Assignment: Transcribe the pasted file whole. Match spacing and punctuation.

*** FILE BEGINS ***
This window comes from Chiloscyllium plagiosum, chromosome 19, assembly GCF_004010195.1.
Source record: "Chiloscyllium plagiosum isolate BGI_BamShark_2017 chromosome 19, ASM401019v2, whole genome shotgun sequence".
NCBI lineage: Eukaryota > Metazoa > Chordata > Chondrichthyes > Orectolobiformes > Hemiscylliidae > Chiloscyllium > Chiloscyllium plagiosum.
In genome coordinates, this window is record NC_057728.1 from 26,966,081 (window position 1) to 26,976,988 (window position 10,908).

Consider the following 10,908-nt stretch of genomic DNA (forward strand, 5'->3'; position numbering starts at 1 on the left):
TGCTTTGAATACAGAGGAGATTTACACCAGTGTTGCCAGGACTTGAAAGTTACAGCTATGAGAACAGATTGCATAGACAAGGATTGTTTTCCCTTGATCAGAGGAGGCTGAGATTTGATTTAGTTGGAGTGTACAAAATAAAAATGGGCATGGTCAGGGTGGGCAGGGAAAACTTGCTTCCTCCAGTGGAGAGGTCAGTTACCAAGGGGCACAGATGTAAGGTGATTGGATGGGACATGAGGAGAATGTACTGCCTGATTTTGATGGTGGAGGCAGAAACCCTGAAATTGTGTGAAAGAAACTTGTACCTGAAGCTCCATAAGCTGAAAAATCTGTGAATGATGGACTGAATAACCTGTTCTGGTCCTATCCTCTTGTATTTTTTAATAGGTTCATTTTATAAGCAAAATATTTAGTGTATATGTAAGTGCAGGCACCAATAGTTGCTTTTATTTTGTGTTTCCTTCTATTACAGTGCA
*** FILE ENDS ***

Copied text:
This window comes from Chiloscyllium plagiosum, chromosome 19, assembly GCF_004010195.1.
Source record: "Chiloscyllium plagiosum isolate BGI_BamShark_2017 chromosome 19, ASM401019v2, whole genome shotgun sequence".
NCBI lineage: Eukaryota > Metazoa > Chordata > Chondrichthyes > Orectolobiformes > Hemiscylliidae > Chiloscyllium > Chiloscyllium plagiosum.
In genome coordinates, this window is record NC_057728.1 from 26,966,081 (window position 1) to 26,976,988 (window position 10,908).

Consider the following 10,908-nt stretch of genomic DNA (forward strand, 5'->3'; position numbering starts at 1 on the left):
TGCTTTGAATACAGAGGAGATTTACACCAGTGTTGCCAGGACTTGAAAGTTACAGCTATGAGAACAGATTGCATAGACAAGGATTGTTTTCCCTTGATCAGAGGAGGCTGAGATTTGATTTAGTTGGAGTGTACAAAATAAAAATGGGCATGGTCAGGGTGGGCAGGGAAAACTTGCTTCCTCCAGTGGAGAGGTCAGTTACCAAGGGGCACAGATGTAAGGTGATTGGATGGGACATGAGGAGAATGTACTGCCTGATTTTGATGGTGGAGGCAGAAACCCTGAAATTGTGTGAAAGAAACTTGTACCTGAAGCTCCATAAGCTGAAAAATCTGTGAATGATGGACTGAATAACCTGTTCTGGTCCTATCCTCTTGTATTTTTTAATAGGTTCATTTTATAAGCAAAATATTTAGTGTATATGTAAGTGCAGGCACCAATAGTTGCTTTTATTTTGTGTTTCCTTCTATTACAGTGCA